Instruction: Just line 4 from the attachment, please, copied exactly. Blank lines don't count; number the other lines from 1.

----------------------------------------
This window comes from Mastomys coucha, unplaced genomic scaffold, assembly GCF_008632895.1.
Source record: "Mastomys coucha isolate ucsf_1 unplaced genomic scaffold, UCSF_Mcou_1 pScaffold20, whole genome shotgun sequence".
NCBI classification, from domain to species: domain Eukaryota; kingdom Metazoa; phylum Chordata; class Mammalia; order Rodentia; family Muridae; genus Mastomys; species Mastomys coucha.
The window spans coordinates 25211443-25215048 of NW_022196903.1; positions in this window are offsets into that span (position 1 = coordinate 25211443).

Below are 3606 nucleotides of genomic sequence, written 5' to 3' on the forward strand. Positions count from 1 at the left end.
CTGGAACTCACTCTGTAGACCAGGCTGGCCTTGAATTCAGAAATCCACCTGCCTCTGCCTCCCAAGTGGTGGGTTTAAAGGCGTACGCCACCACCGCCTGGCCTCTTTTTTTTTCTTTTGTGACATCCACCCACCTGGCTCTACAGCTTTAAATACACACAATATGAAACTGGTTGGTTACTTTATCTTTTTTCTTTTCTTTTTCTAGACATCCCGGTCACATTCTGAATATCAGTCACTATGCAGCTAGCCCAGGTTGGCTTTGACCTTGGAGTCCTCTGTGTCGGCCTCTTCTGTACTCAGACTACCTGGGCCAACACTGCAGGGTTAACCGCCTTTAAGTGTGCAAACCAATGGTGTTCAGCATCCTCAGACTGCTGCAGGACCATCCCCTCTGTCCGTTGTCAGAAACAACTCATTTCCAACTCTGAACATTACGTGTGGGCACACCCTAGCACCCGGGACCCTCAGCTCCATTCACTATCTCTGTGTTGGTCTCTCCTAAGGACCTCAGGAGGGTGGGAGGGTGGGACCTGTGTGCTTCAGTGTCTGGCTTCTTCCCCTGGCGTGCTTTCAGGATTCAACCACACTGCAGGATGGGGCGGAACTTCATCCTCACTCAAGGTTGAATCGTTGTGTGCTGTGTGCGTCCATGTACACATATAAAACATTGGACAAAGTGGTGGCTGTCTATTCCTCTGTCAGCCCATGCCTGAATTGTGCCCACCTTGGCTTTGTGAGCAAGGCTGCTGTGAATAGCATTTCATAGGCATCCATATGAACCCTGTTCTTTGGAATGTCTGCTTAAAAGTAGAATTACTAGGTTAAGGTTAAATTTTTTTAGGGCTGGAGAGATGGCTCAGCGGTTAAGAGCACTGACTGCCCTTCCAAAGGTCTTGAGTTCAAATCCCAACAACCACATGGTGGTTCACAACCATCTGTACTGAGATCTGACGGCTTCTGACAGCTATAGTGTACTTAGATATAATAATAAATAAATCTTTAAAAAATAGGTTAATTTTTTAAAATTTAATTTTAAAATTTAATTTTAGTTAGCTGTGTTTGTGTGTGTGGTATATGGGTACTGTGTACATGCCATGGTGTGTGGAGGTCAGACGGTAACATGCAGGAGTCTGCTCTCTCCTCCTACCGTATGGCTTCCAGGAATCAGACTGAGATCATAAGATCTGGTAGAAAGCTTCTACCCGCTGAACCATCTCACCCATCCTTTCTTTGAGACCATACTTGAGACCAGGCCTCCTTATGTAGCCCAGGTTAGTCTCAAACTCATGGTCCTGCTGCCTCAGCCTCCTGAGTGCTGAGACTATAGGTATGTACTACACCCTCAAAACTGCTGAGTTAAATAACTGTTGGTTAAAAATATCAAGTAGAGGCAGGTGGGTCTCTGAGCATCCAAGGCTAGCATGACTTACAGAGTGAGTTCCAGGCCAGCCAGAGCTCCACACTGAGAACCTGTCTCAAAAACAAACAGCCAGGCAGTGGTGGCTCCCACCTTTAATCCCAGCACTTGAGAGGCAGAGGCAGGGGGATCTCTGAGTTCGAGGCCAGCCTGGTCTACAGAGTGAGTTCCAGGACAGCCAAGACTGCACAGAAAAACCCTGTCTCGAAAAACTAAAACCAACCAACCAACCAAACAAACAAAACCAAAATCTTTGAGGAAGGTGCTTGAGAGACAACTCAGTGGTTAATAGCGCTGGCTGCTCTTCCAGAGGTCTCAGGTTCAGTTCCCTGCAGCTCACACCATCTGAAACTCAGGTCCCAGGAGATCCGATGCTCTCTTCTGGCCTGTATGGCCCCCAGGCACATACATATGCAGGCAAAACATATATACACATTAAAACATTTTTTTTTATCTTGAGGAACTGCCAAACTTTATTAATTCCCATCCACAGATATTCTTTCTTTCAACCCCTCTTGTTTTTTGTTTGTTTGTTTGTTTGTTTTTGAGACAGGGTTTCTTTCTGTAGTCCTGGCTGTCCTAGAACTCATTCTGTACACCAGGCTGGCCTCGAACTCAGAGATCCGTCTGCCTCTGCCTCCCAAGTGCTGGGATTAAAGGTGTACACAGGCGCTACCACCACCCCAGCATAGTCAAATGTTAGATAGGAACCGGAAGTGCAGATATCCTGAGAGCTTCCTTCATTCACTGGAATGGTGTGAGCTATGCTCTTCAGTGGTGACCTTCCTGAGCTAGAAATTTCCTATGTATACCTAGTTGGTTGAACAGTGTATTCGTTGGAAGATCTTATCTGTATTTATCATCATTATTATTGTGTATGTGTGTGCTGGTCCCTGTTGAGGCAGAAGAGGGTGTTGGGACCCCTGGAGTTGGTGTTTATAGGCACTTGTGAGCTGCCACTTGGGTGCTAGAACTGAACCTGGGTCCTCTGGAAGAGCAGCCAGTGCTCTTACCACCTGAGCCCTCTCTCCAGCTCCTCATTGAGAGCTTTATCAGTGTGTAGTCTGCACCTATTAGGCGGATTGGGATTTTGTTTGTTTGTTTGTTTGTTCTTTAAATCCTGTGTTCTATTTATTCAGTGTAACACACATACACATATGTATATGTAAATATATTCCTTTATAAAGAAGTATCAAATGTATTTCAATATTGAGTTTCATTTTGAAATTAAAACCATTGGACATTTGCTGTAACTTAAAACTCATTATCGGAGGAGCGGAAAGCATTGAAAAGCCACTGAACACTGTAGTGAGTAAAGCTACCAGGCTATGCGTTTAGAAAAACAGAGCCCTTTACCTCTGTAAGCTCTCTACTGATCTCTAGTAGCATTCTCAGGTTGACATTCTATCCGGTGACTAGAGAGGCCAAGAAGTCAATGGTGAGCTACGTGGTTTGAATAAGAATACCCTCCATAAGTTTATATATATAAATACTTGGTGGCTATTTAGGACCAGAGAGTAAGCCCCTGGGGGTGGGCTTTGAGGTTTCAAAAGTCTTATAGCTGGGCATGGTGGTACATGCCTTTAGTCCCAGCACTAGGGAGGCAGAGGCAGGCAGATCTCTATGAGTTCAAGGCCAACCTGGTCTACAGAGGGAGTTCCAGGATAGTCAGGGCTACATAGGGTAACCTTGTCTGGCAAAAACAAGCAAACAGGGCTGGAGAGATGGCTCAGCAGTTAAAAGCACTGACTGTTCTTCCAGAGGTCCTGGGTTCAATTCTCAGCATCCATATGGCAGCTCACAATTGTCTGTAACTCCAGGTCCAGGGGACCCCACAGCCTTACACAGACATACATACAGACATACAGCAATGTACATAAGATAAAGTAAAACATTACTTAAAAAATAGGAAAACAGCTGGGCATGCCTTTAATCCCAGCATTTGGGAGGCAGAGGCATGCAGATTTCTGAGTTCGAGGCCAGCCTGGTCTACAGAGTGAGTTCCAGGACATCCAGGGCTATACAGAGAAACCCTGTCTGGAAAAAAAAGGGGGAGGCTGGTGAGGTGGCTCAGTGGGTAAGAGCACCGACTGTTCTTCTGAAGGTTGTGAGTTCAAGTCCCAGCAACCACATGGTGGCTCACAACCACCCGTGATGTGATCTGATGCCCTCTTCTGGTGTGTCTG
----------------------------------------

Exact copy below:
The window spans coordinates 25211443-25215048 of NW_022196903.1; positions in this window are offsets into that span (position 1 = coordinate 25211443).